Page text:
‘Thirdly, did your research also show you that my sister’s husband died in a dreadful car accident, leaving her penniless with a mortgage and three children, one of whom is disabled and another that has learning disabilities requiring an array of private tutors?’

    The humiliated United Way rep, completely beaten, says, ‘I’m so sorry. I had no idea.’

    And the lawyer says, ‘So, if I didn’t give any money to them, what makes you think I’d give any to you?

    (contributed by : Samy Narayana on 15.09.2012)
  • Keep Walking….

    Ever wondered why people who walked always felt better?

    Here is the answer…

    Keep walking………..& what is the medical explanation ?

    Keep Walking….. Because…

    The Organs of your body have their sensory touches at the bottom of your foot.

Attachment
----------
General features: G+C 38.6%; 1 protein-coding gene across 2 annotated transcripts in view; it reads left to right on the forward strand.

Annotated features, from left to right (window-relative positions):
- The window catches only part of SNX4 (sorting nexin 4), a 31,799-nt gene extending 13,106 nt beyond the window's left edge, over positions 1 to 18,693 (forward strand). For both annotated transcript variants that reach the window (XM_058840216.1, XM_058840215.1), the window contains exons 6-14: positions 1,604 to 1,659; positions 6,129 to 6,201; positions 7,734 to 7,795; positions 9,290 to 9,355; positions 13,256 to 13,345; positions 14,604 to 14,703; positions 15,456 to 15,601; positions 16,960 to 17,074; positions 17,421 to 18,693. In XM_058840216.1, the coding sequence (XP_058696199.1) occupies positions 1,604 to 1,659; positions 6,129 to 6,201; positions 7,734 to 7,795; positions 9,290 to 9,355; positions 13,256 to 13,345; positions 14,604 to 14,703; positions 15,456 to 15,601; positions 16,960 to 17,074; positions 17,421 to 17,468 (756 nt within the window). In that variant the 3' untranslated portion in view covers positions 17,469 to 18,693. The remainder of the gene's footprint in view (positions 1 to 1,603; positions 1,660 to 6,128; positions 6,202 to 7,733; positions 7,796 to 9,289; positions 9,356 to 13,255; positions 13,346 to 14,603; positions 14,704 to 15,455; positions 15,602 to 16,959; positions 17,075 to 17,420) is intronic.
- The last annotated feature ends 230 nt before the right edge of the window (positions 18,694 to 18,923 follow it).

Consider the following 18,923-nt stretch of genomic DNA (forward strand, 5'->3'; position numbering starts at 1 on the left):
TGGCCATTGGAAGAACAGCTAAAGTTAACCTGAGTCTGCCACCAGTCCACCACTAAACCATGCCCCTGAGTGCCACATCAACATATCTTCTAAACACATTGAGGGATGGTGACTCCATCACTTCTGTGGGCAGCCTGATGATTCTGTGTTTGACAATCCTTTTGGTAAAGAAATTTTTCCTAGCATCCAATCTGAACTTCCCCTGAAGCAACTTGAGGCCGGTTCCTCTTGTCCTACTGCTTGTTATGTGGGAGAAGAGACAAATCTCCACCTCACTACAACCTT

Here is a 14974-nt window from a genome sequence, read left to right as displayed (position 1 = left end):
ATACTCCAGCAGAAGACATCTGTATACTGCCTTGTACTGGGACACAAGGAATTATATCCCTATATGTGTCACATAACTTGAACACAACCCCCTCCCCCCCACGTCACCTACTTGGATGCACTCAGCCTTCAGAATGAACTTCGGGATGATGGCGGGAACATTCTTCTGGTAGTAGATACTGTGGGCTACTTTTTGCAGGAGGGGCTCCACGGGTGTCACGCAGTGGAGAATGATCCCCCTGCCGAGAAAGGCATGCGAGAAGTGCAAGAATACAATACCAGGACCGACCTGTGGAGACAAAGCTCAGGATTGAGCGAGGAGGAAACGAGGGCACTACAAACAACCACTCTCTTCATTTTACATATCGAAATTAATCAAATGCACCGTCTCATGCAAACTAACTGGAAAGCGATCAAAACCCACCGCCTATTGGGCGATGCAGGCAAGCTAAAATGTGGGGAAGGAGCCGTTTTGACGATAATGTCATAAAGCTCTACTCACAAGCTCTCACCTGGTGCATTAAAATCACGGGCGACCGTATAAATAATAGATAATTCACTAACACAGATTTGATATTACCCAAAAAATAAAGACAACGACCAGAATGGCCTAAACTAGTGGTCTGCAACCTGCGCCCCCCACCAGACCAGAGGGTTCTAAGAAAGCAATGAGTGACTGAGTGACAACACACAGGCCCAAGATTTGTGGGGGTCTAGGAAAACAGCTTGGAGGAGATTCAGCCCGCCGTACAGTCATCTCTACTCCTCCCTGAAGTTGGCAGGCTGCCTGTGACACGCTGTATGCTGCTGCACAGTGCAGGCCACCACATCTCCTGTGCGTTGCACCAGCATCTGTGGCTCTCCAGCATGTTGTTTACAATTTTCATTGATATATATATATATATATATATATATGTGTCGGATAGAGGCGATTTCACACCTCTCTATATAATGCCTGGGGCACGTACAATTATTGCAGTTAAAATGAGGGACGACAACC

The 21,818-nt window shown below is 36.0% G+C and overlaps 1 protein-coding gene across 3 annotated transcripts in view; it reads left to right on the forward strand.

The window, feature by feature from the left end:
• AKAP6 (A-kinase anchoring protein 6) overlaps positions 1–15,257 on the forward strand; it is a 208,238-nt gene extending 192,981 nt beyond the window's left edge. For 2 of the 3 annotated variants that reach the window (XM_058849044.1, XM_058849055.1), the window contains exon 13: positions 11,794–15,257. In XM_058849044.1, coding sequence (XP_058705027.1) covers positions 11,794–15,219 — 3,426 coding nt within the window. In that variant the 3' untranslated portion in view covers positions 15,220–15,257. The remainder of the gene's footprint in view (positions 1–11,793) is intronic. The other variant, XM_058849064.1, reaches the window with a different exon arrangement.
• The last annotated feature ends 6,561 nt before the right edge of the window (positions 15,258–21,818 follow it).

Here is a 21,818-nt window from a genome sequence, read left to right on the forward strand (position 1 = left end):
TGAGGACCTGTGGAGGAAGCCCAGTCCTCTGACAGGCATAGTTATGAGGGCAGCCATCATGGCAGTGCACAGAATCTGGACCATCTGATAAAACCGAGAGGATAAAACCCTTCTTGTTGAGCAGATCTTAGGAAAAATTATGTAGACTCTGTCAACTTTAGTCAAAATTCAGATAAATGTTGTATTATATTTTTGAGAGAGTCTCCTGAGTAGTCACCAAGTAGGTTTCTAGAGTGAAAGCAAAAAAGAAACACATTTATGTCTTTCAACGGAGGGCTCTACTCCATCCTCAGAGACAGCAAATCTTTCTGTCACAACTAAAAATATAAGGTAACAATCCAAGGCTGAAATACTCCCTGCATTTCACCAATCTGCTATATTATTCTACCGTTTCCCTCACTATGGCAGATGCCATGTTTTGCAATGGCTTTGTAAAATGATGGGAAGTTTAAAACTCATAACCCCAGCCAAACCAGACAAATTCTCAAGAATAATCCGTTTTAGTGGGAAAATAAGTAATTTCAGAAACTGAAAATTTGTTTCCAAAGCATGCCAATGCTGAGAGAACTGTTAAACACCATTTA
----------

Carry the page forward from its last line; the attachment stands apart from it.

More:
If you massage these points you will find relief from aches and pains as you can see the heart is on the left foot.

    Typically they are shown as points and arrows to show which organ it connects to.

    It is indeed correct since the nerves connected to these organs terminate here.

    This is covered in great details in Acu-pressure studies.

    God created our body so well that He thought of even this.

    HE made us walk so that we will always be pressing these pressure points and thus keeping these organs activated at all times.




    (contributed by :  Amr on 09.08.2012)

  • Caller.



    Caller: Hello, can I speak to Annie Wan?
    Operator: Yes, you can speak to me.

    Caller     : No, I want to speak to Annie Wan!
    Operator: You are talking to someone! Who is this?

    Caller     : I’m Sum Wan ..And I need to talk to Annie Wan! It’s urgent.
    Operator: I know u are someone and u want to talk to anyone. But what’s this urgent matter about?